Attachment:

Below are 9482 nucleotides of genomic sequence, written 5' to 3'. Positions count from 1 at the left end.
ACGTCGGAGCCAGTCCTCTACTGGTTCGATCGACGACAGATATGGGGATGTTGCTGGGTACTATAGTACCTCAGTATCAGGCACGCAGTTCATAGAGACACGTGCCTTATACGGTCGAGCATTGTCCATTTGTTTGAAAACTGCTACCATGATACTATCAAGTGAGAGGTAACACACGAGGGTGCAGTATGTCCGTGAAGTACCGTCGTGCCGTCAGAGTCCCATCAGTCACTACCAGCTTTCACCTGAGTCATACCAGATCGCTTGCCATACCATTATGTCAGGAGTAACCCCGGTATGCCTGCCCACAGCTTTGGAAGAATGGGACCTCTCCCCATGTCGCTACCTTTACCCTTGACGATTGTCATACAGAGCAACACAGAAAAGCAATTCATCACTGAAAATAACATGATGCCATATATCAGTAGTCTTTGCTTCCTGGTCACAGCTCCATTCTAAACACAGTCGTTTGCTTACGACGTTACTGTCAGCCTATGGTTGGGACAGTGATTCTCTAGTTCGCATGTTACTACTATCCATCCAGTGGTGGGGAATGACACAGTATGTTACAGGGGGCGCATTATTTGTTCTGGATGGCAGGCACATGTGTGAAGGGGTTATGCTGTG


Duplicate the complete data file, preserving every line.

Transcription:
Below are 9482 nucleotides of genomic sequence, written 5' to 3'. Positions count from 1 at the left end.
ACGTCGGAGCCAGTCCTCTACTGGTTCGATCGACGACAGATATGGGGATGTTGCTGGGTACTATAGTACCTCAGTATCAGGCACGCAGTTCATAGAGACACGTGCCTTATACGGTCGAGCATTGTCCATTTGTTTGAAAACTGCTACCATGATACTATCAAGTGAGAGGTAACACACGAGGGTGCAGTATGTCCGTGAAGTACCGTCGTGCCGTCAGAGTCCCATCAGTCACTACCAGCTTTCACCTGAGTCATACCAGATCGCTTGCCATACCATTATGTCAGGAGTAACCCCGGTATGCCTGCCCACAGCTTTGGAAGAATGGGACCTCTCCCCATGTCGCTACCTTTACCCTTGACGATTGTCATACAGAGCAACACAGAAAAGCAATTCATCACTGAAAATAACATGATGCCATATATCAGTAGTCTTTGCTTCCTGGTCACAGCTCCATTCTAAACACAGTCGTTTGCTTACGACGTTACTGTCAGCCTATGGTTGGGACAGTGATTCTCTAGTTCGCATGTTACTACTATCCATCCAGTGGTGGGGAATGACACAGTATGTTACAGGGGGCGCATTATTTGTTCTGGATGGCAGGCACATGTGTGAAGGGGTTATGCTGTG